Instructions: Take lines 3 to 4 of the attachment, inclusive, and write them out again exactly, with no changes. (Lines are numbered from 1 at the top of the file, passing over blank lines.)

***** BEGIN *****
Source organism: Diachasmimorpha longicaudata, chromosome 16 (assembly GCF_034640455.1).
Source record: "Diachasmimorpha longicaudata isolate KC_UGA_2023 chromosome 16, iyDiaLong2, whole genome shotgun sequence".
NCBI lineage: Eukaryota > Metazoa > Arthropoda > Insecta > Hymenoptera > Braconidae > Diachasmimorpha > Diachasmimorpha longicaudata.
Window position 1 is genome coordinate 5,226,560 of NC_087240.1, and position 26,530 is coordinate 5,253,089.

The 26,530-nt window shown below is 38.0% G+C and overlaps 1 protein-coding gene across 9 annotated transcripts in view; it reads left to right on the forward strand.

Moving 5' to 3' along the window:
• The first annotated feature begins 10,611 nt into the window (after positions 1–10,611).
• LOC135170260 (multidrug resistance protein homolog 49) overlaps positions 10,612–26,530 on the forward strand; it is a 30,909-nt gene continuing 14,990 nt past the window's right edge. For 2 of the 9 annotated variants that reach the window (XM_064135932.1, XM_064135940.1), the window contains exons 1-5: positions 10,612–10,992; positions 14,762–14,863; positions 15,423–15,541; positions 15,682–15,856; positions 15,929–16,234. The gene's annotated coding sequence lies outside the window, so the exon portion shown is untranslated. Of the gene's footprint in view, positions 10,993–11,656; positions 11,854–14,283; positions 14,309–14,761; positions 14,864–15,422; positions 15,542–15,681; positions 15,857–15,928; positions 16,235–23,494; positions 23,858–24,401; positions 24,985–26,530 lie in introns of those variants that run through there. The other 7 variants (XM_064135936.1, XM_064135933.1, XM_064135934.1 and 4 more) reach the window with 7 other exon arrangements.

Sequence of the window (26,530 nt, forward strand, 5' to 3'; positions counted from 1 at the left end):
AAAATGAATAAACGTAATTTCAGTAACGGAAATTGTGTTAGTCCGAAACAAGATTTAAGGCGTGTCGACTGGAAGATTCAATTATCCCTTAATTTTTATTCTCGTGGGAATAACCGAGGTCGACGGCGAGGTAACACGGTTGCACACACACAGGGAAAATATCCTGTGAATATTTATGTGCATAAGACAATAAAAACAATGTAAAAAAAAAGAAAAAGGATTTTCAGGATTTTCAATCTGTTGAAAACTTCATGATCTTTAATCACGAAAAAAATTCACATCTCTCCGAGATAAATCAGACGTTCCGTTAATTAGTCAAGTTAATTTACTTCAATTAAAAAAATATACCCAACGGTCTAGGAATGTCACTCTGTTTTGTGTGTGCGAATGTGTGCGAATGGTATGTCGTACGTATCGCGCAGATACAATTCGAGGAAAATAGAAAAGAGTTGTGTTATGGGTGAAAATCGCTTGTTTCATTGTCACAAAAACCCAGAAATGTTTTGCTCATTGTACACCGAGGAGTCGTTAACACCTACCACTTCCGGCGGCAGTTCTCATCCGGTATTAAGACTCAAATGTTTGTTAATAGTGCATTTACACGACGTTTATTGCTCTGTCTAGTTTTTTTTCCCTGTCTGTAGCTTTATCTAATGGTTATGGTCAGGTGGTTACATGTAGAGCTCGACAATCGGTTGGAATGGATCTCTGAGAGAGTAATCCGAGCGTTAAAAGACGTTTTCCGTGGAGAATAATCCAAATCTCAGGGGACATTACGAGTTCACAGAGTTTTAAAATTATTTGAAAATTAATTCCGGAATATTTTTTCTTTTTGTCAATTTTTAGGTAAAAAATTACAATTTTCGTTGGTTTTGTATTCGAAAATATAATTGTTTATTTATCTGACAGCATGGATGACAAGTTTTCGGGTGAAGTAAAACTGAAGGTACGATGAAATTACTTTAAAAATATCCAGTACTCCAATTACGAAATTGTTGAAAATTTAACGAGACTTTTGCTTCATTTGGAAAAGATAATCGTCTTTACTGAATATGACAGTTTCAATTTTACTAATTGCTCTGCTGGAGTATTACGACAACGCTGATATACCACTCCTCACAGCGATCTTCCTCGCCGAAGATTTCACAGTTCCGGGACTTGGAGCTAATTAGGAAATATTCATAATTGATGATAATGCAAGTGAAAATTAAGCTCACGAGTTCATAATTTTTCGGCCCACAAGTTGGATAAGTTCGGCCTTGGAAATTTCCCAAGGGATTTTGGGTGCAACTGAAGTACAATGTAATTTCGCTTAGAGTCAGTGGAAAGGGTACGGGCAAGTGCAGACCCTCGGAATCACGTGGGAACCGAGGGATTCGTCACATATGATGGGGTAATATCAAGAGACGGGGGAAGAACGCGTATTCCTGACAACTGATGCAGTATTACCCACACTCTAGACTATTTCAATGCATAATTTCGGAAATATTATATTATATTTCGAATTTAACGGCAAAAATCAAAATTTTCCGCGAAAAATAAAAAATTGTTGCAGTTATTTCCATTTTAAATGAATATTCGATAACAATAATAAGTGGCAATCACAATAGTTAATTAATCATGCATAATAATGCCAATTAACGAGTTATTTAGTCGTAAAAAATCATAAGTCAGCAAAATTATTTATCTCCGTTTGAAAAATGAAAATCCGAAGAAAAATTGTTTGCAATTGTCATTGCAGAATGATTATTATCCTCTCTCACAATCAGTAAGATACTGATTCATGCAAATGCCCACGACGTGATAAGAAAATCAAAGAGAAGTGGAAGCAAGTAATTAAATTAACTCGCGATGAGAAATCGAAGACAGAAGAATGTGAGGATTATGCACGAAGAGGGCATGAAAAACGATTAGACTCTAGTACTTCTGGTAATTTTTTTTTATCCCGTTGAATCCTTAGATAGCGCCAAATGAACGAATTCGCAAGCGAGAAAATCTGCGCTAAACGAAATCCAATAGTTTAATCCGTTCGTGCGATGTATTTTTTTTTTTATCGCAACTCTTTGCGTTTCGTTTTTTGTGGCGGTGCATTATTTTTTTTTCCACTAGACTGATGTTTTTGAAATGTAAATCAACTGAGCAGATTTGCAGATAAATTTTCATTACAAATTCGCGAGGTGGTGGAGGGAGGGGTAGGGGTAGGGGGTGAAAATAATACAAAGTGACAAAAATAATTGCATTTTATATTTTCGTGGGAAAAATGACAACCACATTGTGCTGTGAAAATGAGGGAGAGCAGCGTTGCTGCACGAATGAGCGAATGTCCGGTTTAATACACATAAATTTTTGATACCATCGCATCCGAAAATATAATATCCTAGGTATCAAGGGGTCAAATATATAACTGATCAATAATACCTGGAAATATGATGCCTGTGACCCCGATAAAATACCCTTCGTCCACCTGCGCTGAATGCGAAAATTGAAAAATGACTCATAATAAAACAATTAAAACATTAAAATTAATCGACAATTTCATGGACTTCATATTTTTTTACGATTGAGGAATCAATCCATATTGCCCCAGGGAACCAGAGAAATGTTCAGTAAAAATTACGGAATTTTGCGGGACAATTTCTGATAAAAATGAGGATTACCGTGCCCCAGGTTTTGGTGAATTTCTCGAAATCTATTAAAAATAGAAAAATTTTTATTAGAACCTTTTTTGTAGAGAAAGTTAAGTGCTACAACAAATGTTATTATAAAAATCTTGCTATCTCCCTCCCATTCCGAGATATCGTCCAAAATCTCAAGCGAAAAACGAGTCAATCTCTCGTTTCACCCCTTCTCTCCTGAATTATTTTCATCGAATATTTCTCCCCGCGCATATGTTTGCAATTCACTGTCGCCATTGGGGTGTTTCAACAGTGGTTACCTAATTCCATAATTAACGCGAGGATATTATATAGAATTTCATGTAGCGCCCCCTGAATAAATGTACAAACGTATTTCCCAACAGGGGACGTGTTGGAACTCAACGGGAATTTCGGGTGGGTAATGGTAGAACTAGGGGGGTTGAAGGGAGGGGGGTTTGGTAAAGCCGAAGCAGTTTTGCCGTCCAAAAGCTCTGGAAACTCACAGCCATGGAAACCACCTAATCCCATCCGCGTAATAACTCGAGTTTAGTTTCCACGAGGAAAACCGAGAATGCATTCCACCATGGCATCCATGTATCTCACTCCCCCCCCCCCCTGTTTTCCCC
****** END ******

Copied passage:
NCBI lineage: Eukaryota > Metazoa > Arthropoda > Insecta > Hymenoptera > Braconidae > Diachasmimorpha > Diachasmimorpha longicaudata.
Window position 1 is genome coordinate 5,226,560 of NC_087240.1, and position 26,530 is coordinate 5,253,089.